Every Thursday, Janie Norby's first graders join her Google Meet classroom at 12 o'clock—not for a lesson or a curricular activity, but for what Norby calls "Lunch Bunch." This special meeting is hosted from Norby's kitchen counter instead of her home office, where she teaches for the rest of the day. "It's a time for us to have a meal together ... to create bonds," said Norby.
"At Lunch Bunch, [students] ask each other questions and ask questions of me. Students share what they're having to eat for the day ... and chat about whatever they please." At a recent meal, students brought jokes to share and spent the whole time laughing, Norby recalled.
"I always come with a prompt question or two prepared, but I never have to use them," she said. "They are connecting with each other on a social level. No one is presenting to them at Lunch Bunch. They just get to connect with each other."
Before accepting the role as an e-learning teacher this fall, Norby served as a reserve teacher for Minnetonka Schools for 12 years. "I wasn't sure what I was signing up for at first, with the whole technology piece of the job," she said when remembering the start of the year.
Learning to use new apps and tools as part of her online classroom was a good transition, Norby shared, but she soon realized that her technical skills were not the most important part of teaching in an e-learning environment.
"The kids are not concerned with the beauty of my Google Slides, but with connecting with me and with each other," said Norby. "That was my lightbulb. I said [to myself], 'Janie, start planning ways for these kids to connect. You need to connect with these children as much as possible!'"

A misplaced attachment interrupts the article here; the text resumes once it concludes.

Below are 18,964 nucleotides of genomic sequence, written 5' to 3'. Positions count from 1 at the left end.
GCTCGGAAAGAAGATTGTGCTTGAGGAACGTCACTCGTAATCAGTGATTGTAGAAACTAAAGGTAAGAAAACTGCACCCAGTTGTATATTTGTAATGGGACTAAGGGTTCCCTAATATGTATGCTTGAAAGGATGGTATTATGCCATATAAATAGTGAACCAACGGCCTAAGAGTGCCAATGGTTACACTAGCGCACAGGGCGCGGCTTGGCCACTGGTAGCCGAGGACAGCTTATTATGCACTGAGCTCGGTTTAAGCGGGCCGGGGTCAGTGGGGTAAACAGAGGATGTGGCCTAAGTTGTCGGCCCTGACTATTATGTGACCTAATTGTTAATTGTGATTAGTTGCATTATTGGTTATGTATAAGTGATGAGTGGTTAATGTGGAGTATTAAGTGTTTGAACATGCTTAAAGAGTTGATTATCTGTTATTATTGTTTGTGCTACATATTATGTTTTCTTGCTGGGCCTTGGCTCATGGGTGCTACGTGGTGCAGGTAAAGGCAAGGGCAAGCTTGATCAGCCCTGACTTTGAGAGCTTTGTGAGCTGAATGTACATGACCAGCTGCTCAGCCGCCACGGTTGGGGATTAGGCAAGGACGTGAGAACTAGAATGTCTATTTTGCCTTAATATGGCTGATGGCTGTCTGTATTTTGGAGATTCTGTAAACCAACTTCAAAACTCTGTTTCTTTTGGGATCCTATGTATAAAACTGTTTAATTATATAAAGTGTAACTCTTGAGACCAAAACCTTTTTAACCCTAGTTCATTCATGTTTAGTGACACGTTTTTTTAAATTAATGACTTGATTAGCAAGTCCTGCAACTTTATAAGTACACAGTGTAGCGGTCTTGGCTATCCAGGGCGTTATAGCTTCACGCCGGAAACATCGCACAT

Norby began to brainstorm ways she could nurture relationships with her students beyond their regular school day. In addition to hosting live Google Meets for Lunch Bunch, she came up with another idea: Mrs. Norby's Bedtime Stories. Norby began to record herself reading children's books and shared the videos with families to play for students in the evenings.
"Reading bedtime stories is another way students can hear my voice and see my face as part of their day," said Norby. She said the response to her videos has been great, with students sending her messages to thank her for reading to them. "I always end the videos by saying, 'Sweet Dreams!' and students have written back to me, saying 'Sweet Dreams, Mrs. Norby!'"
Norby and her students refer to their class as their "classroom family."
"Families eat together, talk together and share what's on their minds," said Norby. "So, in our classroom, we do a lot of that."
By innovating new ways to nurture connections, teachers and students create environments of belonging in their classrooms. Minnetonka Schools is proud of the ways our teachers, students and families have gone above and beyond this year to build our community.